In Loving Memory

Classic Arts Features   In Loving Memory
Mark Melson, the Dallas Symphony's vice president of artistic operation, remembers former music director Eduardo Mata, who was killed in a plane crash ten years ago.

Can a decade really have already passed since January 4, 1995, the day former Dallas Symphony Music Director Eduardo Mata died? It hardly seems possible. I remember the day vividly. The phone rang at my desk in the Dallas Symphony office, I answered, and Brian Levine, vice-president of Dorian Recordings (the Dallas Symphony's record company at the time) was on the other end.

"I don't know how to say this, Mark, but we just received a call from our Mexican distributor that Eduardo Mata was killed in a plane crash this morning." I waited a moment while the shock registered before I responded, "Are you sure?"

He was sure and the story was correct. I ran upstairs to then-President Gene Bonelli's office, interrupted a meeting he was having with board member Al Meitz, and broke the news. They were stunned, as were all of us on staff as the word circulated. A few minutes later Gene told the musicians at the end of their morning rehearsal. There were anguished outcries from the musicians, many of whom had been hired by Mata, who was in his second season as conductor emeritus after 16 years as music director. His private plane had lost an engine and gone down earlier that morning near Cuernavaca, en route from Mexico to Dallas. The 52-year-old maestro and his companion, Marina Anaya, were killed instantly.

A few weeks later, on January 24, the musicians of the Dallas Symphony and first-year Music Director Andrew Litton donated their services for a memorial concert at the Meyerson with three distinguished guests: violinist Pinchas Zukerman, conductor Robert Shaw, and mezzo-soprano Mariana Paunova. The Dallas Symphony Chorus also performed. It was a moving tribute to a man who guided the Dallas Symphony to recovery after the mid-1970s bankruptcy that had shut down the orchestra for nearly a year. Mata came to the orchestra in 1977 as a gifted and ambitious 35-year-old. By the time he announced his decision to step down as music director, he had brought the DSO an RCA recording contract, two Carnegie Hall appearances, and its first-ever European tour. He also guided the orchestra's move from Fair Park Music Hall to the Meyerson and influenced the design of the new hall.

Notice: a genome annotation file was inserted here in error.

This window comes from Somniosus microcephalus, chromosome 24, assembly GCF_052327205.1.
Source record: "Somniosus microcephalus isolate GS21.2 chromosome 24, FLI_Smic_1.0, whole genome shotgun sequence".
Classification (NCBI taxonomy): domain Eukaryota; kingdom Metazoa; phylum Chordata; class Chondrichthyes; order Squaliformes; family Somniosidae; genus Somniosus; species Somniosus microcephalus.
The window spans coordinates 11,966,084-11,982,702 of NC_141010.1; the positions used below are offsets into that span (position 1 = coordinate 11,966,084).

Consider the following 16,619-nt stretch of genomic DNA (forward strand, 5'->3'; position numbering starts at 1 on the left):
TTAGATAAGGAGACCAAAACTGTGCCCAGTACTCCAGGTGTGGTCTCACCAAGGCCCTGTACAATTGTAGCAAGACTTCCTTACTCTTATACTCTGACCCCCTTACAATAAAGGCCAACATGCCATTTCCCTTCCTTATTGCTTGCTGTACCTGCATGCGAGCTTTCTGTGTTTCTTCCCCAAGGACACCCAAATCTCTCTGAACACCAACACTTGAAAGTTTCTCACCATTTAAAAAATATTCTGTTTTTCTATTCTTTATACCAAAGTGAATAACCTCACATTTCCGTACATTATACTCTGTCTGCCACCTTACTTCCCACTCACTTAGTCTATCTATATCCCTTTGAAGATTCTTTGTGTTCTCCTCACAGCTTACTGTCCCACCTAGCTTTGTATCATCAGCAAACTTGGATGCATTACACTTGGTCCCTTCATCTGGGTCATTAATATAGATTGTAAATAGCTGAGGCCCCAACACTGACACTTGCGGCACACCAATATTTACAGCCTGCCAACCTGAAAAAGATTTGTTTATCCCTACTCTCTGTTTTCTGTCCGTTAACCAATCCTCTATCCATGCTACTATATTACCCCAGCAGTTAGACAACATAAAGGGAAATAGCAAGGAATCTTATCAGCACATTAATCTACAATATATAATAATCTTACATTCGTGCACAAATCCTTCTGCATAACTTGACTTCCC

But his legacy to the world of symphonic music reached beyond the Dallas Symphony. More than any other conductor who enjoyed an international career, Mata championed the cause of Latin American composers, especially Chávez, Orbón, Revueltas, Villa-Lobos, Ginastera, Estévez, and Gutiérrez-Heras, whose meditative Postludio for Strings will be conducted by Litton on January 6-9 as a tribute to the late director. Mata's advocacy of this music was not limited to Dallas, for he conducted Latin American music everywhere he went, from London and Frankfurt to Australia and Caracas. In programming this music, he not only broadened the horizons of concertgoers around the globe but he also gave encouragement and hope to Latin Americans who had a tough time cracking the tight circle of mostly European composers whose music comprises the world's standard symphonic repertoire.

Late in his Dallas tenure, Mata established a relationship with the Simón Bolìvar Orchestra of Caracas, with whom he started to record much of the Latin American repertoire he loved. His untimely death cut short not only that project, but also a career that was just reaching its artistic maturity.

The program book for that poignant 1995 memorial concert at the Meyerson included tributes from dozens of colleagues around the world‹musicians, managers, record company executives, and colleagues in Dallas. Shaw, who was music director of the Atlanta Symphony for many years and the dean of American choral conductors, called Mata "a man of keen musical intelligence, warm and communicative passion, a special regard for music's composer-creators, and exceptional personal grace." Pianist Ivan Moravec wrote that he was "altogether unprepared to accept the fact that Eduardo is not among us any more. His tragic departure means for me the painful loss of a great musician and a rare and loyal friend." Pianist Joseph Kalichstein contributed a letter addressed to Mata, which said, simply, "Something of me died, too, in the plane…We shared a lot of Mozart: I hope he's with you: he's with me, trying to comfort me for this unexplainable hurt."

Those of us who love and support the Dallas Symphony salute Eduardo Mata and all he did to nurture this orchestra and enrich the great art form it serves. Remember his legacy as you enjoy the concerts of this orchestra he helped build.

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